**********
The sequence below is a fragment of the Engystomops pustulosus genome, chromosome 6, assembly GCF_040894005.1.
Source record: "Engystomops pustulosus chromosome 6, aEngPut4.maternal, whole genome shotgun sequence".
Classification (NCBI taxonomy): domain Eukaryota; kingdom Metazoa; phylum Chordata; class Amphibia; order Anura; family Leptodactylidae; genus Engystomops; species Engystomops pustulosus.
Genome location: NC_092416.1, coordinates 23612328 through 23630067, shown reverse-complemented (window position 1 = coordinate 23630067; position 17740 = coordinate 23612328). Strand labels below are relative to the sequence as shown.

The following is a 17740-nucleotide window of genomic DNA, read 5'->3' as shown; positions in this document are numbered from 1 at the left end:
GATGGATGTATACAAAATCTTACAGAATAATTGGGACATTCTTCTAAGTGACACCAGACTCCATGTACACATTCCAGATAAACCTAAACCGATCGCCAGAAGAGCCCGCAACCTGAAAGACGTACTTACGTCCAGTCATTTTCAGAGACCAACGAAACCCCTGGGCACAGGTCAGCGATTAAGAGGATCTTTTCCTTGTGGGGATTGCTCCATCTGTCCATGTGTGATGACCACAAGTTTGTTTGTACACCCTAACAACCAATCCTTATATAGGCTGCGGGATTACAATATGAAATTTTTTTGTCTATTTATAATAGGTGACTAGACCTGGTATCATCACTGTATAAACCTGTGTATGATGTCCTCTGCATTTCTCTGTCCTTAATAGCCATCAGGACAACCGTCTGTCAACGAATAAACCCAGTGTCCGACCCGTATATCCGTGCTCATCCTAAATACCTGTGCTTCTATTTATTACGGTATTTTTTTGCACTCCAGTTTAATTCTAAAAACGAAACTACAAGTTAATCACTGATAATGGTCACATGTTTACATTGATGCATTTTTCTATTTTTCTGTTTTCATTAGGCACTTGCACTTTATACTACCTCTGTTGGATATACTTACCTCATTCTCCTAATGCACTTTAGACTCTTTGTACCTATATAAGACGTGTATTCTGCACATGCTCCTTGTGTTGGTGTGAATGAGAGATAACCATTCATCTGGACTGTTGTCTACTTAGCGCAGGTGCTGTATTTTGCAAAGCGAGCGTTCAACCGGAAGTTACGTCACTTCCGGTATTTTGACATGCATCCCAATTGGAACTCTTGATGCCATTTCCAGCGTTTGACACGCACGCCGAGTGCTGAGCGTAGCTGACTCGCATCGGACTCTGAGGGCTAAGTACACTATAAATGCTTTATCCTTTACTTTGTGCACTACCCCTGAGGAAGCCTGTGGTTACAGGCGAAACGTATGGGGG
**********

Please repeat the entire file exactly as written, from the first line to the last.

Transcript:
The sequence below is a fragment of the Engystomops pustulosus genome, chromosome 6, assembly GCF_040894005.1.
Source record: "Engystomops pustulosus chromosome 6, aEngPut4.maternal, whole genome shotgun sequence".
Classification (NCBI taxonomy): domain Eukaryota; kingdom Metazoa; phylum Chordata; class Amphibia; order Anura; family Leptodactylidae; genus Engystomops; species Engystomops pustulosus.
Genome location: NC_092416.1, coordinates 23612328 through 23630067, shown reverse-complemented (window position 1 = coordinate 23630067; position 17740 = coordinate 23612328). Strand labels below are relative to the sequence as shown.

The following is a 17740-nucleotide window of genomic DNA, read 5'->3' as shown; positions in this document are numbered from 1 at the left end:
GATGGATGTATACAAAATCTTACAGAATAATTGGGACATTCTTCTAAGTGACACCAGACTCCATGTACACATTCCAGATAAACCTAAACCGATCGCCAGAAGAGCCCGCAACCTGAAAGACGTACTTACGTCCAGTCATTTTCAGAGACCAACGAAACCCCTGGGCACAGGTCAGCGATTAAGAGGATCTTTTCCTTGTGGGGATTGCTCCATCTGTCCATGTGTGATGACCACAAGTTTGTTTGTACACCCTAACAACCAATCCTTATATAGGCTGCGGGATTACAATATGAAATTTTTTTGTCTATTTATAATAGGTGACTAGACCTGGTATCATCACTGTATAAACCTGTGTATGATGTCCTCTGCATTTCTCTGTCCTTAATAGCCATCAGGACAACCGTCTGTCAACGAATAAACCCAGTGTCCGACCCGTATATCCGTGCTCATCCTAAATACCTGTGCTTCTATTTATTACGGTATTTTTTTGCACTCCAGTTTAATTCTAAAAACGAAACTACAAGTTAATCACTGATAATGGTCACATGTTTACATTGATGCATTTTTCTATTTTTCTGTTTTCATTAGGCACTTGCACTTTATACTACCTCTGTTGGATATACTTACCTCATTCTCCTAATGCACTTTAGACTCTTTGTACCTATATAAGACGTGTATTCTGCACATGCTCCTTGTGTTGGTGTGAATGAGAGATAACCATTCATCTGGACTGTTGTCTACTTAGCGCAGGTGCTGTATTTTGCAAAGCGAGCGTTCAACCGGAAGTTACGTCACTTCCGGTATTTTGACATGCATCCCAATTGGAACTCTTGATGCCATTTCCAGCGTTTGACACGCACGCCGAGTGCTGAGCGTAGCTGACTCGCATCGGACTCTGAGGGCTAAGTACACTATAAATGCTTTATCCTTTACTTTGTGCACTACCCCTGAGGAAGCCTGTGGTTACAGGCGAAACGTATGGGGG